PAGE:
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From "Uwe Schindler (JIRA)" <>
Subject [jira] Created: (LUCENE-1535) Make tests using java.util.Random reproducible on failure
Date Wed, 04 Feb 2009 14:09:59 GMT
Make tests using java.util.Random reproducible on failure

                 Key: LUCENE-1535
             Project: Lucene - Java
          Issue Type: Test
    Affects Versions: 2.9
            Reporter: Uwe Schindler
             Fix For: 2.9

This is a patch for LuceneTestCase to support logging of the Random seed used in randomized
tests. The patch also includes an example implementation in TestTrieRangeQuery.

It overrides the protected method runTest() and inserts a try-catch around the super.runTest()
call. Two new methods newRandom() and newRandom(long) are available for the test case. As
each test case is run in an own TestCase object instance (so 5 test methods in a class instantiate
5 instances each method working in separate), the random seed is saved on newRandom() and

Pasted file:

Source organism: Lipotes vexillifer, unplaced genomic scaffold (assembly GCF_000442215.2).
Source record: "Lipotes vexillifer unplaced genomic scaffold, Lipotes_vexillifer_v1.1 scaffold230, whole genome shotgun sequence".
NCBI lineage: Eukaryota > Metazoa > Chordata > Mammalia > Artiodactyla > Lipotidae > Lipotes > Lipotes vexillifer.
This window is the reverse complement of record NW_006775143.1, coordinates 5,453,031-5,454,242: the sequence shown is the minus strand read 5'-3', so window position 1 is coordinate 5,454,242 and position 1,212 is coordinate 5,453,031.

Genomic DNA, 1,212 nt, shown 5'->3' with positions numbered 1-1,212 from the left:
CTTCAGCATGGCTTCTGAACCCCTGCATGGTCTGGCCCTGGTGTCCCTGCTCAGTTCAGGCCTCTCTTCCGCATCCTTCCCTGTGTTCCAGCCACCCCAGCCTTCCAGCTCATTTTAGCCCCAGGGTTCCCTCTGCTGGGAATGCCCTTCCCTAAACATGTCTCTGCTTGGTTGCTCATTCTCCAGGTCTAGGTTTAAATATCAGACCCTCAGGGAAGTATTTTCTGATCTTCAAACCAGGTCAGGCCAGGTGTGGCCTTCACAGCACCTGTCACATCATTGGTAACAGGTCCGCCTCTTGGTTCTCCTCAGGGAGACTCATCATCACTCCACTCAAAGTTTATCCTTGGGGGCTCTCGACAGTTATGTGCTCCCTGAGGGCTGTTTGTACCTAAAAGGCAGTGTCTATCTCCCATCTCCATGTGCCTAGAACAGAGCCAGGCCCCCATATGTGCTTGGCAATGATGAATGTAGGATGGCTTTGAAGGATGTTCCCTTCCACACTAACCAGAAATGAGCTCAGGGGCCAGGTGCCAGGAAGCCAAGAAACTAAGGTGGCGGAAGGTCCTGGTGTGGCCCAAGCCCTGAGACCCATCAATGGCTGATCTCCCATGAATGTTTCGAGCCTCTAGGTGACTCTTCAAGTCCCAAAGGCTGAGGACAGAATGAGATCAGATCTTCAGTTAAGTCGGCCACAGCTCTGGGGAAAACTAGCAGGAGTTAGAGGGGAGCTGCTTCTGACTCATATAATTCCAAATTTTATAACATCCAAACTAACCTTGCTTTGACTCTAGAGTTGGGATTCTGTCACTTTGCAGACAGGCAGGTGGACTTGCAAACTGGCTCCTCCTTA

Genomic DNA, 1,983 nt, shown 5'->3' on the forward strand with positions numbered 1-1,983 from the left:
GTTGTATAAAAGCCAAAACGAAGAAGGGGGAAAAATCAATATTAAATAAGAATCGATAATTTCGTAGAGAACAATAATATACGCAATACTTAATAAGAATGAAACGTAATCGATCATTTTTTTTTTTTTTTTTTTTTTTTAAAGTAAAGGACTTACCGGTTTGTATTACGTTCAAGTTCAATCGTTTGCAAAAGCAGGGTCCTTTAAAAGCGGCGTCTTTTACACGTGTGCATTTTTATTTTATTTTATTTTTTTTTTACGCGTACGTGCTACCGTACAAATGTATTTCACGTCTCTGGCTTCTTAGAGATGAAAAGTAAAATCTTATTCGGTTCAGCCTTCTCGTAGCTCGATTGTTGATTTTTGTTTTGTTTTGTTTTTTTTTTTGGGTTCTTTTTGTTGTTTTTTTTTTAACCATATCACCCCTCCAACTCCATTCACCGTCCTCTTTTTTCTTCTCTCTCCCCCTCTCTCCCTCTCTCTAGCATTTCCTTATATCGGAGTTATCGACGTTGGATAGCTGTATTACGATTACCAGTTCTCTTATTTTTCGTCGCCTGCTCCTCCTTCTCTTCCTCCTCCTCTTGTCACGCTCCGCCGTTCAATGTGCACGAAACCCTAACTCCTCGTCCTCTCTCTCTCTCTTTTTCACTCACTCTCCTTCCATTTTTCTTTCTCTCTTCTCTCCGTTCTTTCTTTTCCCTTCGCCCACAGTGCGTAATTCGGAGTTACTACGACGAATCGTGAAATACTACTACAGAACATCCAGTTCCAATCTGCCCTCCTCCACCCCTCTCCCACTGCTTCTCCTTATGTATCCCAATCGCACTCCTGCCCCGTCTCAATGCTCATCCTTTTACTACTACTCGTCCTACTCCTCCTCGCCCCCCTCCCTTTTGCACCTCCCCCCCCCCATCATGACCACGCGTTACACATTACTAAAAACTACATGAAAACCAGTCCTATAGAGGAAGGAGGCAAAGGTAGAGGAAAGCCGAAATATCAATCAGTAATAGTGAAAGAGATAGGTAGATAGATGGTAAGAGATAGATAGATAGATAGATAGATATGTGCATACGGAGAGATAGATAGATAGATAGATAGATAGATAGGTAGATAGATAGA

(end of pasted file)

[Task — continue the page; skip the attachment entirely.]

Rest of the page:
when the test fails with any Throwable, a message with the seed (if not null) is printed out.
If newRandom was never called no message will be printed.

This patch has only one problem: If a single test method calls newRandom() more than once,
only the last seed is saved and printed out. But each test method in a Testcase should call
newRandom() exactly once for usage during the execution of this test method. And it is not
thread save (no sync, no volatile), but for tests it's unimportant.

I forgot to mention: If a test fails, the message using the seed is printed to stdout. The
developer can then change the test temporarily:

{code}LuceneTestCase.newRandom() -> LuceneTestCase.newRandom(long){code}

using the seed from the failed test printout.

: By allowing Random to randomly seed itself, we effectively test a much
: much larger space, ie every time we all run the test, it's different.  We can
: potentially cast a much larger net than a fixed seed.

i guess i'm just in favor of less randomness and more iterations.

: Fixing the bug is the "easy" part; discovering a bug is present is where
: we need all the help we can get ;)

yes, but knowing a bug is there w/o having any idea what it is or how to 
trigger it can be very frustrating.

it would be enough for tests to pick a random number, log it, and then use 
it as the seed ... that way if you get a failure you at least know what 
seed was used and you can then hardcode it temporarily to reproduce/debug


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